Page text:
In Parshat Shelach and Parshat Korach, there are two rebellions against God. They are fundamentally different in their ethos.
Shelach is a spontaneous rebellion. It is a result of a dream of the Jewish people, a dream that was already born in Egypt:
וְהֵבֵאתִי אֶתְכֶם אֶל הָאָרֶץ
I’m going to bring you to this promised land.
This is a dream that Yitro and Moshe also discuss:
נֹסְעִים אֲנַחְנוּ אֶל הַמָּקוֹם
We’re traveling to this wonderful place that God has promised us.
It’s this dream that comes to a screeching halt when the dream of the nation collapses;
there is panic and rebellion.
In the case of Korach, it’s not a massive mob rebellion: out of the millions of people of Israel, only 250 rebel.
But there is a conspiracy to this rebellion: Korach waits until Moshe and Aharon’s popularity has waned, which is exactly what happens after the incident in Parshat Shelach, because Korach thinks it’s unfair that Aharon becomes the Kohen and not his family; and that Moshe is the leader and not his family.
His colleagues and co-conspirators, the Bnei Reuven, are upset that as children of Yaakov’s eldest son, they receive no leadership responsibilities.
And Korach took…
Korach dedicates himself, focused on destroying Moshe and Aharon. As Rashi explains, he takes himself out of everything else to undermine Moshe and Aharon. [Rashi to Leviticus 16:1]
And as Rabbi Soloveitchik explains, in order for this conspiracy – or for any conspiracy – to work, it must begin with an ideology. Korach has two points. We will focus on one of them. He states:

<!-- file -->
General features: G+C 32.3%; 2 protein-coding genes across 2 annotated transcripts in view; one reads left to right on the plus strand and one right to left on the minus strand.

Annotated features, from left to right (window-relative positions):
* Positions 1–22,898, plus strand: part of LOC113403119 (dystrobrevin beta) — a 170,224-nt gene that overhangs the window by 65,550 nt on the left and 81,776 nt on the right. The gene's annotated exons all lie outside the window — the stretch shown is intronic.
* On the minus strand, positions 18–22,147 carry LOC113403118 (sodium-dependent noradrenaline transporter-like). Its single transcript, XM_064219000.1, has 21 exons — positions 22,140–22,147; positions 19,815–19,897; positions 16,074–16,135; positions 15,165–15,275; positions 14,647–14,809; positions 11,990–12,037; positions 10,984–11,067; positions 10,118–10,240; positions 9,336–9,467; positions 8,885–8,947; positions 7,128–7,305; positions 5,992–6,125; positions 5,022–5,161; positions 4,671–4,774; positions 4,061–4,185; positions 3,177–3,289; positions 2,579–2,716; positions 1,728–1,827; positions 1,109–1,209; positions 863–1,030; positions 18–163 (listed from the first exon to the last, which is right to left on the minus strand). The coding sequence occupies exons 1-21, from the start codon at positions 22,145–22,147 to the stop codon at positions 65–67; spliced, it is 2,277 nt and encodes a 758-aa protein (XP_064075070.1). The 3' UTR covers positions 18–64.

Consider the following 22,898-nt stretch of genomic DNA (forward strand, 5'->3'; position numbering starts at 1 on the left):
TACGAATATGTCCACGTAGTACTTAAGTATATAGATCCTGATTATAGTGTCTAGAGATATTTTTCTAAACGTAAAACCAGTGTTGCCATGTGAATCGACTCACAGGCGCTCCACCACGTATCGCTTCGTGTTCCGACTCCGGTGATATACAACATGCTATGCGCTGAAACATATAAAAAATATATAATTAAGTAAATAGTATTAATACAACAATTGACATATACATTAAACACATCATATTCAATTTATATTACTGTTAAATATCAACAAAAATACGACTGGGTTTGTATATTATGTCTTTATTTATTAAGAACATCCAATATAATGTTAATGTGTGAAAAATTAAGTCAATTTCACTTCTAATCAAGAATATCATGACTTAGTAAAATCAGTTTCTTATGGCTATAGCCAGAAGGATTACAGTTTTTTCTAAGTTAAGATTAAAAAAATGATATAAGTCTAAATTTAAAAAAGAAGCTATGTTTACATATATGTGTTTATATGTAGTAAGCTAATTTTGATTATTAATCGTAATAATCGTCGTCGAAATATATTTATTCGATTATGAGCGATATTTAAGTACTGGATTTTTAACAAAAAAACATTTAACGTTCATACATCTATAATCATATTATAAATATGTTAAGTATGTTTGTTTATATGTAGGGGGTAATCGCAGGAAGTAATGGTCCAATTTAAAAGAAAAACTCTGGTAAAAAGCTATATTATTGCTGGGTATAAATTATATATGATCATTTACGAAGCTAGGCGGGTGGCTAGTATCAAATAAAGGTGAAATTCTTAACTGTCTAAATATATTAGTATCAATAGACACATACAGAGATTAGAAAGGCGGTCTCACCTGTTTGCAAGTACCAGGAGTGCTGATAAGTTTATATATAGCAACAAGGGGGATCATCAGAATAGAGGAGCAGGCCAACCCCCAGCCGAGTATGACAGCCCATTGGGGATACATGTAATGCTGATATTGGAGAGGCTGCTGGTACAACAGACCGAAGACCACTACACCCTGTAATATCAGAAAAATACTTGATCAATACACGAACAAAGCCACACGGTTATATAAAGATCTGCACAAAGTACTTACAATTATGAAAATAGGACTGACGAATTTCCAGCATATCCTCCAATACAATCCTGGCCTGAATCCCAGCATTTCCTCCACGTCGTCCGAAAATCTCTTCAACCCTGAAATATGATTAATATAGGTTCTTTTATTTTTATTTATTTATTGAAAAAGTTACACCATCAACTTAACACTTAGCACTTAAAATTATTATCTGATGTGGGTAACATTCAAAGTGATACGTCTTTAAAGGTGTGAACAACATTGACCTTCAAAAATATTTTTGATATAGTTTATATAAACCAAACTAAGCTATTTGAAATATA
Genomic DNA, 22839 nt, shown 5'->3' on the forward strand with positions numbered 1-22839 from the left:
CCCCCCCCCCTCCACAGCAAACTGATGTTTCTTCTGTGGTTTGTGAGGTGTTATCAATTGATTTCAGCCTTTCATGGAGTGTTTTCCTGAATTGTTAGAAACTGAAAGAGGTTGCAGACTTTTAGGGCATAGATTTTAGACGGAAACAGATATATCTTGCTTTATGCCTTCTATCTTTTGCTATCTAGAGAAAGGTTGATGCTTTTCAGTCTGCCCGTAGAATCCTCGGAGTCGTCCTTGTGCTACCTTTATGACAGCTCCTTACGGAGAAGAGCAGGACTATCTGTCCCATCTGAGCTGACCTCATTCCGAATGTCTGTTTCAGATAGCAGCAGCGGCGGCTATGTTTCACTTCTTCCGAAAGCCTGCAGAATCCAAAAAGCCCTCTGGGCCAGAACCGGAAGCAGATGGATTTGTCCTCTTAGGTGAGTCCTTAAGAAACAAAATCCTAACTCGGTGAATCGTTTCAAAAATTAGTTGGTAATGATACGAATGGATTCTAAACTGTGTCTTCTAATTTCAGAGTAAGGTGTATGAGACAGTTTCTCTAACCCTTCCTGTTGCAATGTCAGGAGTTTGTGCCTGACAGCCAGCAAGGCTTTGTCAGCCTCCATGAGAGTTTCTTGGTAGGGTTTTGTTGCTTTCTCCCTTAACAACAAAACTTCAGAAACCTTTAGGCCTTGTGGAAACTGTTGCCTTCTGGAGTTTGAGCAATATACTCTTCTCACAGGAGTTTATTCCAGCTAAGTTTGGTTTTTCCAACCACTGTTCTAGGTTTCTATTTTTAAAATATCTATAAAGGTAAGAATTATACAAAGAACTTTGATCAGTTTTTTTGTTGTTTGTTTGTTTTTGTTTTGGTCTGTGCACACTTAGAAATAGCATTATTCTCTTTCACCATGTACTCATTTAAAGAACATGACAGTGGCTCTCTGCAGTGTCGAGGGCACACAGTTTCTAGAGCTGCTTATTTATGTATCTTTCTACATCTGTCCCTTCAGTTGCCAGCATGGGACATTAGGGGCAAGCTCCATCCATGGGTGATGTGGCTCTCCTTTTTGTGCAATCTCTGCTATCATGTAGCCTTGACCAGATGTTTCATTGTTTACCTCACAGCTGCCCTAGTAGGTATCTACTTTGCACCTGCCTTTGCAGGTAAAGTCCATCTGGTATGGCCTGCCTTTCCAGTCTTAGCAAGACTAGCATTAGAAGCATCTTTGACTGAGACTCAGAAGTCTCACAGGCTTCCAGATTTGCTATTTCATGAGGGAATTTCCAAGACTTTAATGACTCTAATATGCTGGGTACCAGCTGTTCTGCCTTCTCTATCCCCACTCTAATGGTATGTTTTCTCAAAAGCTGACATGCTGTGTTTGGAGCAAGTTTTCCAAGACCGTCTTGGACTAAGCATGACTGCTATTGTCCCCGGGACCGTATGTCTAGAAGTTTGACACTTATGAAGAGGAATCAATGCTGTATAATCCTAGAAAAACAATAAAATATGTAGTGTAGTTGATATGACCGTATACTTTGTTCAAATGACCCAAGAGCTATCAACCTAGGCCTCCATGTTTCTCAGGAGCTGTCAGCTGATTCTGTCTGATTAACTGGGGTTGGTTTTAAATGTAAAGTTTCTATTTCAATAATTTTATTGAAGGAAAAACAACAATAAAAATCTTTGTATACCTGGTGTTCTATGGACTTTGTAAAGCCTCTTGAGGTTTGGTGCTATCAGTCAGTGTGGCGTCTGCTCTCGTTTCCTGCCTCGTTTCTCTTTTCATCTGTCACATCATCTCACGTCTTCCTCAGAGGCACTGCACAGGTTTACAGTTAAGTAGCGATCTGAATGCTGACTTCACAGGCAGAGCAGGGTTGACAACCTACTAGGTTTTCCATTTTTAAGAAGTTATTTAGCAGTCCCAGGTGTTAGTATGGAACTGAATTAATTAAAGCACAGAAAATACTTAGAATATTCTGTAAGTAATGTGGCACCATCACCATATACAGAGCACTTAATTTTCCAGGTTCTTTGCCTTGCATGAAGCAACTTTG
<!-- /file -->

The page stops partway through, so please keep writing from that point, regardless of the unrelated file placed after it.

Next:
כׇל הָעֵדָה כֻּלָּם קְדֹשִׁים וּבְתוֹכָם ה’
“Every Jew has unique holiness. We are, after all, the Chosen People. It is part of our spiritual DNA. Moshe, you are no different than the wood chopper or the water drawer.”
וּמַדּוּעַ תִּתְנַשְּׂאוּ עַל קְהַל ה’
“Why do you, Moshe and Aharon, usurp yourself over the Jewish people?”
Korach is correct. There is a covenantal holiness of being part of the Jewish people. And in that holiness, there is no difference between the greatest sage – the “gadol hador” – and the Jew who can’t read.
As the Torah tells us:
כִּי עַם קָדוֹשׁ אַתָּה לַה’ אֱלֹהֶ֑יךָ
“You are a holy people.”
And as Rashi explains, it’s a holiness that comes from being part of the Jewish people. [Rashi to Deuteronomy 14:2]
However, there is another paradigm of sanctity that comes from the individual: the sanctity of the individual is distinct and unique.
The greatness that each and every one of us has as an individual is not the same.
It is proportional to my personal engagement with God.
And therefore, the verse continues:
וּבְךָ בָּחַר ה’
Each one of us has a unique relationship with God. Yes, we are all part of Knesset Yisrael, there is a holiness that is top-down. But there is also a holiness that is bottom-up. It’s what we contribute to the mix.
Community holiness arises from what the individual contributes, and therefore Moshe says:
בֹּקֶר וְיֹדַע ה’ אֶת אֲשֶׁר לוֹ וְאֶת הַקָּדוֹשׁ
In the morning, “boker” – a word meaning “clarity” – we will be able to discern who can lead and who does not lead.
There’s a message here, and that is, we are holy as an entity, yes, but the holiness that we bring to the entity as individuals is so profound.
And Moshe is explaining that’s what God will testify to in His conversation between Moshe, Aharon and Korach.
So this parsha leads us with the following question: what is our contribution to the holiness of the Jewish people?
What do we do in our everyday lives to make the holiness of the Jewish people continue to grow and develop?
What do we do, as members of the Jewish people, to make a difference?
Korach doesn’t understand that, yes, it’s true, we’re part of a unique community, but part of that uniqueness comes with the responsibility for each and every one of us to contribute to changing our society and to enhancing the holiness of what it means to be God’s junior partner in the continued evolution of the creation process.